In British thieves' slang swag was 'a thief's plunder or booty; a quantity of goods unlawfully acquired'. The term appears in Grose's 1811 Dictionary of the Vulgar Tongue, where one of the definitions is 'any quantity of goods'. James Hardy Vaux, who was a convict in Australia, includes the term in the slang dictionary compiled in 1812 and published in his Memoirs in 1819: 'The Swag is a term used in speaking of any booty you have lately obtained'.
In Australia the term swag was transferred from the quantity of goods acquired by a thief to the possessions carried by a traveller in the bush..
The term is defined in The Australian National Dictionary thus: 'The collection of possessions and daily necessaries carried by one travelling, usually on foot, in the bush; especially the blanket-wrapped roll carried, usually on the back or across the shoulders, by an itinerant worker'.
The earliest citation for this meaning occurs in the Sydney Herald 10 November 1841: 'They gave me back my horse, and on him we fastened 'our swags' (for be it known, they scorned to take our dirty linen).
Other citations in the Australian National Dictionary include:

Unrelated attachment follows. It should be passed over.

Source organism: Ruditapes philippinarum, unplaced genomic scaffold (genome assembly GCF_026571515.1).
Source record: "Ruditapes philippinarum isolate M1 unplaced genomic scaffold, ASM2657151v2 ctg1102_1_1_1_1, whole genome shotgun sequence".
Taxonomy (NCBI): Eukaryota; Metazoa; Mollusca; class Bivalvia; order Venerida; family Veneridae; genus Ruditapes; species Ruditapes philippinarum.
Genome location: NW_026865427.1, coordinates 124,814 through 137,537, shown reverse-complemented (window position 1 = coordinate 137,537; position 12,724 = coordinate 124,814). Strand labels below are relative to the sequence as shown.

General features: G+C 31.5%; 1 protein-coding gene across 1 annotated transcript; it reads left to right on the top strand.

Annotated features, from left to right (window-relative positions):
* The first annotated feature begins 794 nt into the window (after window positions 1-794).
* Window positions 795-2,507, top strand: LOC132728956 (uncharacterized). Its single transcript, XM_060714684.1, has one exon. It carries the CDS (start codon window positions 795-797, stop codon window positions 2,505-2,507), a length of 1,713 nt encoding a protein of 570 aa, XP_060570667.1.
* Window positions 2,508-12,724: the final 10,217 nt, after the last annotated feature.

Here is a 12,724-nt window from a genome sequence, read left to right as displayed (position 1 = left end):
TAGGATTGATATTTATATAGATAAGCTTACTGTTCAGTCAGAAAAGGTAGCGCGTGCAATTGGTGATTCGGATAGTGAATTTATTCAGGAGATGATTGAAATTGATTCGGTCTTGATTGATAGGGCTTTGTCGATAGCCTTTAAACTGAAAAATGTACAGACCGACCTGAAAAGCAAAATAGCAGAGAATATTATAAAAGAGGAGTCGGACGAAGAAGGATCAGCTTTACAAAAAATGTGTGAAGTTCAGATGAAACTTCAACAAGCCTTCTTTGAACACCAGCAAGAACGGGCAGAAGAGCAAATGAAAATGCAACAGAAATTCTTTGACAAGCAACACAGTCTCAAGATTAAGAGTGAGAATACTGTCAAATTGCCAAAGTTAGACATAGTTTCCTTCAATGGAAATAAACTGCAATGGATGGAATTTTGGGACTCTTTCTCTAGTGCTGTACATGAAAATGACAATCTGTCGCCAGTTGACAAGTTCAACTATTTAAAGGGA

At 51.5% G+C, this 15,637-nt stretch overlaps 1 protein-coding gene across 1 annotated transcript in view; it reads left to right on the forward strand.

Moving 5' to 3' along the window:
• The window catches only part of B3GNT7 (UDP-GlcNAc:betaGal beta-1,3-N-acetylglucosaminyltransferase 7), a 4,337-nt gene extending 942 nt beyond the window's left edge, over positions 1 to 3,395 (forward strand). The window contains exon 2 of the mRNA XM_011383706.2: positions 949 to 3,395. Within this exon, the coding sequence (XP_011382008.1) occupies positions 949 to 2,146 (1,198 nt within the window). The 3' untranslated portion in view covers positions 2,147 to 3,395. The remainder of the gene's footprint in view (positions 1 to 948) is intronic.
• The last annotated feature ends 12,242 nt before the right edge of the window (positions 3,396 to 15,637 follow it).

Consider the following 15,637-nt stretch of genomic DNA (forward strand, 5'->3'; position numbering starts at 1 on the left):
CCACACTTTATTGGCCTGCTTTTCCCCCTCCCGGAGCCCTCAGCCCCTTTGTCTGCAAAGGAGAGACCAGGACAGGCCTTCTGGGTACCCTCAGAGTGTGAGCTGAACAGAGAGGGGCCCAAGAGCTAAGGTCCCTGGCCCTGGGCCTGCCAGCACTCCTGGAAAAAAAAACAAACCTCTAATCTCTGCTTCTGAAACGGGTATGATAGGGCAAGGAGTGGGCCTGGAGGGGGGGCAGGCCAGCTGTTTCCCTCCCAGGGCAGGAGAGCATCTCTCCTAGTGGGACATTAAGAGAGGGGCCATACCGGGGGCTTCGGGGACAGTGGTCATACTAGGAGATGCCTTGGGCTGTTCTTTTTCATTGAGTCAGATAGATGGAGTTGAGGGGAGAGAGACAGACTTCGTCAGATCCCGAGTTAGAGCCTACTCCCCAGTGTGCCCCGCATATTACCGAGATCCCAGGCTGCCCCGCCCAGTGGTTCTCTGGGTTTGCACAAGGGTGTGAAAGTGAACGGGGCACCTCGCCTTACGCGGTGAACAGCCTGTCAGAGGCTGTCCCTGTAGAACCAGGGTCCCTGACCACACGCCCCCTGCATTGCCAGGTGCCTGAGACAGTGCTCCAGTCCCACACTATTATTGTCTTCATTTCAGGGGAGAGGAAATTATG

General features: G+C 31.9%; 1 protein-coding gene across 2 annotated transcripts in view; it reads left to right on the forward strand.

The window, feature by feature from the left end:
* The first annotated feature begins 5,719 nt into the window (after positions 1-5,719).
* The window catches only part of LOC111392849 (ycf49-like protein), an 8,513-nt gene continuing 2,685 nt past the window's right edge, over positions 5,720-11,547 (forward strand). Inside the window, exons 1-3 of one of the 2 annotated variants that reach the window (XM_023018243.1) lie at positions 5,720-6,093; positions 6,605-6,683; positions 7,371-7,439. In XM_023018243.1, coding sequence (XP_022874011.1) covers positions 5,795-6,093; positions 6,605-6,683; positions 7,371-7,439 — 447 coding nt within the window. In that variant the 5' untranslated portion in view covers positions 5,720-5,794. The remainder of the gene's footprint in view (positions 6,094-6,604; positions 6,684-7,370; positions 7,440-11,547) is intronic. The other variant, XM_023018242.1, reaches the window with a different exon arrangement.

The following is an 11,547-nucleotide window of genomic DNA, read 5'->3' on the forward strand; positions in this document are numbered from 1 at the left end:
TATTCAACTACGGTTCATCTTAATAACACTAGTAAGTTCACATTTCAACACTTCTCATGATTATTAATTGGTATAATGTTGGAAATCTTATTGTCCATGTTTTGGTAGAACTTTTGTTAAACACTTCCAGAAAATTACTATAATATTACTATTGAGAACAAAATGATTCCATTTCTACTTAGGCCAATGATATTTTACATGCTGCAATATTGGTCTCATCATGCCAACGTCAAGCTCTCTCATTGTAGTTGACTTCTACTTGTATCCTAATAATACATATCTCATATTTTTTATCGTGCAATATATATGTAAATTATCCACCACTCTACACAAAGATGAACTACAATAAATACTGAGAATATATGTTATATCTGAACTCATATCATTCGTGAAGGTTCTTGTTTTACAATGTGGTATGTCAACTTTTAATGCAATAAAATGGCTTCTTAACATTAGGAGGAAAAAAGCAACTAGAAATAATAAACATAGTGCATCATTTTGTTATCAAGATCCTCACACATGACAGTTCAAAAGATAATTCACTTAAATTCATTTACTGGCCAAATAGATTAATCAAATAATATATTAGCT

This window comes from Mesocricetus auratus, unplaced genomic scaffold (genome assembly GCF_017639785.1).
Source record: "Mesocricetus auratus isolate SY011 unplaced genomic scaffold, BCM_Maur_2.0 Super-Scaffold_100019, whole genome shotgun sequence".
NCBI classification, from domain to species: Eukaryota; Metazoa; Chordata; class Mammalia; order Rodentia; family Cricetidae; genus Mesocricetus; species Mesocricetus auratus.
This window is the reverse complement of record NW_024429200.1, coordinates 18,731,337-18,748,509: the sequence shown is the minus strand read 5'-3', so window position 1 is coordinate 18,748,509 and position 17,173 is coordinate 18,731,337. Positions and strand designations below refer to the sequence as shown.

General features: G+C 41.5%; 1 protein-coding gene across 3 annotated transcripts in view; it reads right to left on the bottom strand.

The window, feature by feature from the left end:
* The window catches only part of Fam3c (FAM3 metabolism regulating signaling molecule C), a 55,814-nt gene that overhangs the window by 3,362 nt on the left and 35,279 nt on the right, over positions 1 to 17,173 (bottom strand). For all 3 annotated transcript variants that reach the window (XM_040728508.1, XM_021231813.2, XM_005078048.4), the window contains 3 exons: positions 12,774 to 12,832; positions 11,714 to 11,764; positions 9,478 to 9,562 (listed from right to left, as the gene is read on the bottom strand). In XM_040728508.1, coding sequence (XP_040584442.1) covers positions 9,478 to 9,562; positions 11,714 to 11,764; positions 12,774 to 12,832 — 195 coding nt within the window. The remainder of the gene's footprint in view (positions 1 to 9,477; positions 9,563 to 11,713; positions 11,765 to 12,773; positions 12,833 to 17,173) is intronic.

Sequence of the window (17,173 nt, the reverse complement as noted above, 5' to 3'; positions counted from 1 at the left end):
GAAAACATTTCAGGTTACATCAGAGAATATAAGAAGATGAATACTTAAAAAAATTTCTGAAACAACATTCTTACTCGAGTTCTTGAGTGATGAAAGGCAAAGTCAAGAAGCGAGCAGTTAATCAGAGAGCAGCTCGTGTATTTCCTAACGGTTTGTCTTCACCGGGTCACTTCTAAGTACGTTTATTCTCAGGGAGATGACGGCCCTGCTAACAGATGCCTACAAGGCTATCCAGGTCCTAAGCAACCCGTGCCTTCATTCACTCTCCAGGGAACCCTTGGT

1859 'Eye Witness' Voyage to Australia: The digger's mode of travelling is very distressing, as they generally carry with them all their utensils and tent covering; the weight of these things approaching near one hundred weight [sic].
The term or name given to this load is 'swag', which is made up in the following manner; his blankets are spread out, the shirts and small clothing are laid on them and rolled like a thick rope until it resembles a horse's neck-collar with both ends tied; this is thrown across the shoulders as a sportsman carries his shot-belt; to this is tied a pannikin, an axe to cut wood, a billy to boil and carry water in one hand, and a green bough in the other to ward off the flies from his eyes.
1890 Bulletin: Did you ever take 'the wallaby' along some dreary track
With that hideous malformation, called a swag, upon your back.
1962 V.C. Hall, Dreamtime Justice: 'Where are your teeth, Mr Morck?' There was a placatory note in the old mail-rider's voice as he told her his teeth were in his swag.
The verb swag meaning 'to carry one's swag' appears in the 1850s, and the compound swagman ('a person who carries a swag; an itinerant worker, especially one in search of employment, who carries a swag; a tramp') appears in the 1860s.